MD Anderson has established a dedicated team of pharmacists, called drug information clinical pharmacy specialists, to monitor potential shortages and alert physicians to the probable impact.

Wendy Heck, Pharm.D., who leads the team, has seen the number of national drug shortages steadily climb during the past five years. Nearly 30% of all shortages currently involve oncology medications.

“The drug information team meets weekly to assess the pharmaceutical environment,” Heck says. “When a drug situation escalates beyond a temporary or easily addressed shortage, we conduct a clinical assessment to explore safe and effective substitutions.”

Physicians are brought into the conversation through the pharmacy and therapeutics committee, which meets monthly to ensure the safe, rational and effective use of medications at MD Anderson.

“Safety of patients is number one,” says committee chair John Araujo, M.D., Ph.D., assistant professor in the Department of Genitourinary Medical Oncology. “We have a lot of people monitoring shortages and watching what is going on both nationally and internationally.”

In the fall, the committee selected epirubicin as an effective though expensive alternative to doxorubicin for treating breast and other cancers. The shortage was temporary and has since been resolved with imported supplies.

But in shortages of other drugs like etoposide, which is used to treat testicular cancer, it’s proven more difficult to find equally effective substitutions. This also was a longer-term shortage, requiring therapy changes by physicians.

That’s where multidisciplinary expertise is especially valuable, Araujo says. 
MD Anderson has experts working collaboratively in all fields of oncology to provide the best courses of treatment for patients.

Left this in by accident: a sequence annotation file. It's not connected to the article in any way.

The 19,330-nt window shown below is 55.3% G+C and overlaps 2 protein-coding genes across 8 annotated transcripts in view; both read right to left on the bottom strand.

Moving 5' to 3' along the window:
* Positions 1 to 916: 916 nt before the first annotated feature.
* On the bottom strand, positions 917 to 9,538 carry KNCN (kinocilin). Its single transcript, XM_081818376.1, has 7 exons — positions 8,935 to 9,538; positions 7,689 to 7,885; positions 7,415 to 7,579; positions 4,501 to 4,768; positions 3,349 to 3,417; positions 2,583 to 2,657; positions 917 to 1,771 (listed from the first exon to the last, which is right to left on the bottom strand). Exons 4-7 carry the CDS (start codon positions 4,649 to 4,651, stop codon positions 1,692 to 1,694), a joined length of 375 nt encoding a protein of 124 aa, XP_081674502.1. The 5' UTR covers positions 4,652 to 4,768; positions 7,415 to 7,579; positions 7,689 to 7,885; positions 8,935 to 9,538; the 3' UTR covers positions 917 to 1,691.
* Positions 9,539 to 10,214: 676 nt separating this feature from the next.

Knowledge sharing also goes on between the physicians and pharmacists. The drug information team maintains an intranet site that displays which medications are sufficiently available at MD Anderson, potentially limited or altogether unavailable.

Keeping the supply chain unspoiled

In October, the government gave the U.S. Food and Drug Administration (FDA) greater authority to obtain advance notifications from drug manufacturers of expected shortages.

It also has loosened regulations for the temporary importation of the pharmaceutical equivalent of doxorubicin and for preservative-free methotrexate, which is used to treat pediatric leukemia.

The new supplies are deemed to be of adequate quality to enter the U.S. supply chain.

If shortages weren’t enough, the FDA is also investigating reports of counterfeit cancer medications such as bevacizumab (marketed in the United States as Avastin®) entering the national supply chain.

Avastin was never in short supply, but some grey market distributors find profitability in selling ineffective imitations of the prescription medication.

MD Anderson never works with grey market distributors, says the pharmacy team, which nevertheless checked — and found safe — the integrity of the institution’s Avastin supplies.